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February 9, 2009 10:38 AM

Google licenses Exchange ActiveSync from Microsoft for new mobile service

Posted by Benjamin J. Romano

mobile sync logos.JPG Google today launched Google Sync, a service that allows people to easily move and synchronize contacts and calendar items between devices. The company is licensing patents from Microsoft "covering Google's implementation of the Microsoft Exchange ActiveSync protocol on Google servers," according to a Microsoft statement.

Google Sync appears to compete directly with Microsoft's just-announced My Phone service.

"This new Microsoft cloud service syncs critical information (e.g., contacts, calendar appointments, tasks, text messages, photos, video, etc) on a user's mobile phone to a password protected Web site," a spokeswoman said in an e-mail last week after growing speculation prompted Microsoft to unveil the service early. Microsoft plans to provide more details at next week's Mobile World Congress.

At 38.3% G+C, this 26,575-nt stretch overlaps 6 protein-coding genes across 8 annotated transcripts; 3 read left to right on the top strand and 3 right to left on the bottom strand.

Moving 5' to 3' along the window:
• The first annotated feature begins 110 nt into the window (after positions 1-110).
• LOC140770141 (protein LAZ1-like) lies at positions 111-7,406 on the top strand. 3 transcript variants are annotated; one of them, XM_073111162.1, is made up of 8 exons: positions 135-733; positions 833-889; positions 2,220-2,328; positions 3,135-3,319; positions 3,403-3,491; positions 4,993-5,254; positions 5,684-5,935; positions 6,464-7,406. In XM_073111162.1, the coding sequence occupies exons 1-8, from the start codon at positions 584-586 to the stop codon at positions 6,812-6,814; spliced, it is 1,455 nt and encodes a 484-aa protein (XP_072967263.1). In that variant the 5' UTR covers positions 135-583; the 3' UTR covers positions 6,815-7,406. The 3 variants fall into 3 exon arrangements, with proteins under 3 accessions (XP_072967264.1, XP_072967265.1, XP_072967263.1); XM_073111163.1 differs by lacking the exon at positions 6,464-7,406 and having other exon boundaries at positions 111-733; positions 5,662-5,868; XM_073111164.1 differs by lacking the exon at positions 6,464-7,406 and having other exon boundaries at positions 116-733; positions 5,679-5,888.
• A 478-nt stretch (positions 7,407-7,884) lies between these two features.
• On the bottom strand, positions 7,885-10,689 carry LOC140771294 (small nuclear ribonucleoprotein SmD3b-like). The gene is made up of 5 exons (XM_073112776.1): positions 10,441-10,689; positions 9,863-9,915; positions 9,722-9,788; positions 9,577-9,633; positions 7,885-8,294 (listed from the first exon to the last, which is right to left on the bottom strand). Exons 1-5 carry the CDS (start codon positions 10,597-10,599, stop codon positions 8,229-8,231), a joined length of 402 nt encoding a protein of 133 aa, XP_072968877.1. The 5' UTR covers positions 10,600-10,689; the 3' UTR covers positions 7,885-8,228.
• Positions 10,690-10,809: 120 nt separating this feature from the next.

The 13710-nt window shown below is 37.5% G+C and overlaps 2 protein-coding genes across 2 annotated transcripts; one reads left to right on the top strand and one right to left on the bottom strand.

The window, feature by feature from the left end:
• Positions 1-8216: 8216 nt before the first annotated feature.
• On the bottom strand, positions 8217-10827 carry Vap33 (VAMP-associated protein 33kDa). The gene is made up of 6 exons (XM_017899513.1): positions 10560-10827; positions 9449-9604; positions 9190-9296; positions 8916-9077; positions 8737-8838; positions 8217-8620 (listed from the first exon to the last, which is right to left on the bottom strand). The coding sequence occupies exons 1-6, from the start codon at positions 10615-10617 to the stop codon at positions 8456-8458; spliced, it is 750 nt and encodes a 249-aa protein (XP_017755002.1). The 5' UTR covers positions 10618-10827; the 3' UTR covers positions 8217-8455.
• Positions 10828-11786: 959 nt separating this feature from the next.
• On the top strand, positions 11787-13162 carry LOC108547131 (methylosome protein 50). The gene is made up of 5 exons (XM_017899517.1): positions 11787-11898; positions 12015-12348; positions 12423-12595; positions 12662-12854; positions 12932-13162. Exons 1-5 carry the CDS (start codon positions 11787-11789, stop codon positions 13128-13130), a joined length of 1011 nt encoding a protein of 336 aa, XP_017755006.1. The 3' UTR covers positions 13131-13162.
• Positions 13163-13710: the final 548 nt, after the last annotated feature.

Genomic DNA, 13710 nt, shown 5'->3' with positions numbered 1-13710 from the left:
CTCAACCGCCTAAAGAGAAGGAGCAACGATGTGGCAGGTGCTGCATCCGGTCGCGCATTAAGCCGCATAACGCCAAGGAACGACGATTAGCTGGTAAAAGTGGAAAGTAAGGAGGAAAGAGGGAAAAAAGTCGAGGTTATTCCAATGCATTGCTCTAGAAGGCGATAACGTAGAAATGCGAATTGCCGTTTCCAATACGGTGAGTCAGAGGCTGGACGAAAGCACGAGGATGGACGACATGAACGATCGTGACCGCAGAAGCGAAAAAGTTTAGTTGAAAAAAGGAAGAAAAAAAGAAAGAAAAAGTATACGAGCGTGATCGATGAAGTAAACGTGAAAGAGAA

Both Google Sync and Microsoft My Phone are in a beta or test phase right now, however, Microsoft's is limited and available only by invitation. Google is opening its beta more broadly.

More on Google Sync:

"For iPhone and Windows Mobile devices, Google Sync allows you to get your Gmail Contacts and Google Calendar events to your phone. Once you set up Sync on your phone, it will automatically begin synchronizing your address book and calendar in the background, over-the-air, so you can attend to other tasks. Sync uses push technology so any changes or additions to your calendar or contacts are reflected on your device in minutes. The connection is always on so you don't have to manually sync your phone after Sync has been set up."

Google already has a version available for BlackBerry users.

Microsoft has licensed the Exchange ActiveSync protocol to several other mobile communications players, including Apple. Horacio Gutierrez, a top Microsoft intellectual property and licensing executive, said in a statement that Google's licensing of the patents related to the protocol "is a clear acknowledgement of the innovation taking place at Microsoft."

He said it also exemplifies the company's "openness to generally license our patents under fair and reasonable terms so long as licensees respect Microsoft intellectual property."

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